Wind in Spain

Recent reports from Spain indicated that a record amount of wind was integrated into the grid. Wind supplied 53% of total demand on November 8th.

Wind already supplies 14% of Spain’s electricity on average. This compares with Ontario at 2%. Denmark is often held up as the model of wind supply, with 20% from wind. Denmark has strong links to its neighbours, including Germany, Sweden, and Norway, and can import or export up to 50% of its power, which allows them to export in high supply times. Norway in particular has a lot of hydroelectric storage, and so imports from Denmark allow them to build their water levels in the reservoirs.

Spain, by contrast, is an electricity peninsula, with only weak links to neighbouring France, and an ability to import/export less than 1/10th as much as Denmark. So how does Spain manage to have so much power from wind? It is pretty simple, really. Spain has significant amounts of hydroelectric resources, including pumped storage. When winds are high, pumps lift water to a reservoir, and release it during times of light winds or high demand. The pumped storage and hydroelectric stations provide a buffer that not only compliments wind energy, but also accomodates swings in demand.

25% of Ontario supply already comes from water power. And we already use this to accomodate swings in demand. Right now, for example, water is supplying 4800 MW in Ontario, compared to about 3000 MW last night. So accomodating a lot more wind in Ontario is already easy, with no changes in the rest of the system. We also have significant connections to New York State, Quebec (with a lot of water power storage), and smaller links to Manitoba, Minnesota and Michigan. We are far more connected than Spain.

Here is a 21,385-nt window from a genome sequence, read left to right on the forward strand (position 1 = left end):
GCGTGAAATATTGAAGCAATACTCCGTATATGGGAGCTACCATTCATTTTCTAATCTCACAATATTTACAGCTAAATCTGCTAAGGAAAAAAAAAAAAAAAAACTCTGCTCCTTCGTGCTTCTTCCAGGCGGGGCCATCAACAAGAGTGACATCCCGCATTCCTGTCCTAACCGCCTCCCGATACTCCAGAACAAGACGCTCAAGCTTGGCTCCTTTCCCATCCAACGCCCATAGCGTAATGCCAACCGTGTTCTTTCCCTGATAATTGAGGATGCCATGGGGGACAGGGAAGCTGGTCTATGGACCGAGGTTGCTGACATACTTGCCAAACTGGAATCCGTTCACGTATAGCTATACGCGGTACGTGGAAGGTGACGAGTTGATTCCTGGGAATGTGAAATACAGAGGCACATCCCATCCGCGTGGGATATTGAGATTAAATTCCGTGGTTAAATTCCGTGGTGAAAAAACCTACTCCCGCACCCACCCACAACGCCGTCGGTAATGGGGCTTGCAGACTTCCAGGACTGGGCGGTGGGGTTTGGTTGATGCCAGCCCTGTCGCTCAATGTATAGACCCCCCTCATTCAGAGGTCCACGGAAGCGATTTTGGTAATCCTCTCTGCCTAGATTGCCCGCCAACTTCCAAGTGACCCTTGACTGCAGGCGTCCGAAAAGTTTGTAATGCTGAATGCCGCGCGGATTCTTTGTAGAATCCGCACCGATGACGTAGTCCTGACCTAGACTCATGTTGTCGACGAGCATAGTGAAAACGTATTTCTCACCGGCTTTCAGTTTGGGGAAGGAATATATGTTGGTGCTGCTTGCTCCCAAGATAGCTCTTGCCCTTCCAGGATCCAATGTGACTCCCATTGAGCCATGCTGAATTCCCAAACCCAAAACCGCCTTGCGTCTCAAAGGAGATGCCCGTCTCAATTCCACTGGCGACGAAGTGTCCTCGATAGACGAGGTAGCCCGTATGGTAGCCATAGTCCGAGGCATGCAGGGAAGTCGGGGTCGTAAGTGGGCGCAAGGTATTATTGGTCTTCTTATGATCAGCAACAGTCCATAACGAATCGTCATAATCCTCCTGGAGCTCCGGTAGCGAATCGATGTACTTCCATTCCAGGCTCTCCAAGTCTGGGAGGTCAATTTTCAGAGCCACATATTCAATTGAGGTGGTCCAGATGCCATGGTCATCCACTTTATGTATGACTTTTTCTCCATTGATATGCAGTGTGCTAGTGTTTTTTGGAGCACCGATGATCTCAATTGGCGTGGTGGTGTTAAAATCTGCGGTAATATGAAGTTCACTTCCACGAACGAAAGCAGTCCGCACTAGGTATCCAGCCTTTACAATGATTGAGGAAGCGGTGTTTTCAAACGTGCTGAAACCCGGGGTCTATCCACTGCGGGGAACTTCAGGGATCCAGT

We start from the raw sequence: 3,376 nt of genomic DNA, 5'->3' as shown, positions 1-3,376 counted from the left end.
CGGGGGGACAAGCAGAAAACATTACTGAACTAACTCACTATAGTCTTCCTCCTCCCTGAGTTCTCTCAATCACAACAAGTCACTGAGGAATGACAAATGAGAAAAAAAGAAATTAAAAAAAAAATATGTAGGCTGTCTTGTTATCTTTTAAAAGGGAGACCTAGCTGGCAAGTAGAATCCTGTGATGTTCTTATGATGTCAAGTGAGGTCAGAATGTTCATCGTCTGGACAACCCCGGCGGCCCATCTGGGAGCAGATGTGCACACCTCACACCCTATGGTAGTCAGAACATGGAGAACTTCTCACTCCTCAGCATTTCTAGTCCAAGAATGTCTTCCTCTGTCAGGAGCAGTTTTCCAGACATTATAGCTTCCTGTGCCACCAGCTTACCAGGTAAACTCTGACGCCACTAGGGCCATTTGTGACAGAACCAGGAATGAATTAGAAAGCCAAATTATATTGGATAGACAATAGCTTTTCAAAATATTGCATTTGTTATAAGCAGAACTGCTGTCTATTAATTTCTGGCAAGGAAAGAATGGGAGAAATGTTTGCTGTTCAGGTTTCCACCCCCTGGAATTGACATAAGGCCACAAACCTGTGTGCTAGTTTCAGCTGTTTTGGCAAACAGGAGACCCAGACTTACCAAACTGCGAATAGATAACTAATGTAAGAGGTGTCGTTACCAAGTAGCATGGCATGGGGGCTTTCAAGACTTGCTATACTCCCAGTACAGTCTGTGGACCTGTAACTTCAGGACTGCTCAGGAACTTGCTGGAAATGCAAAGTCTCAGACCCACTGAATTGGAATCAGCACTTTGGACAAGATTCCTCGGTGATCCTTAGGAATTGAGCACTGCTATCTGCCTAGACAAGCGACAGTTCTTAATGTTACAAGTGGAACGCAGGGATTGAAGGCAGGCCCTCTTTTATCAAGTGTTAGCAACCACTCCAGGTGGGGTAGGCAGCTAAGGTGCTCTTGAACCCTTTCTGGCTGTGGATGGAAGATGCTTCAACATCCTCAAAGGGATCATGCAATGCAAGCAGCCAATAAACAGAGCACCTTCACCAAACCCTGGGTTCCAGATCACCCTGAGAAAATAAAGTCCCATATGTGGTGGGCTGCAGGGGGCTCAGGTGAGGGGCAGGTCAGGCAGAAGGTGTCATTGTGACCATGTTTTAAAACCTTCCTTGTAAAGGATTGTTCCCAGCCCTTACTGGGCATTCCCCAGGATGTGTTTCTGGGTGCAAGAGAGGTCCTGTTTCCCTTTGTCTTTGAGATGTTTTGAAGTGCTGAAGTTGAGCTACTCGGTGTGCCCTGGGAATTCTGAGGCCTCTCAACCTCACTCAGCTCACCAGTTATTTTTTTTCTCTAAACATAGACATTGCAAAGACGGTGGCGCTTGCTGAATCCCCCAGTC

A recent article on this provides more information.

A quote from the article: “Those that oppose wind power… say that wind is so unreliable as to be useless. They parade a vision of gas-powered power stations generating spare electricity just in case the wind suddenly drops. The reduction in carbon emissions is negligible, they claim, and the cost of installing turbines is huge.

None of this is true. The Spanish case histories in this article show that good grid management can integrate very large amounts of wind energy with few problems, provided that pumped storage and hydraulic power can be used for storage and international connections enable easy export and import. Second, the carbon emissions from Spanish electricity production during the peak hours of 8/9 November are calculated by REE at about 145 grammes per kilowatt hour, about a quarter of typical UK electricity. Using wind power in large volumes substantially reduces the carbon dioxide produced in electricity generation.”

We should always draw on international experience. And that experience suggests that Ontario can go a long ways further to integrating wind into the grid.

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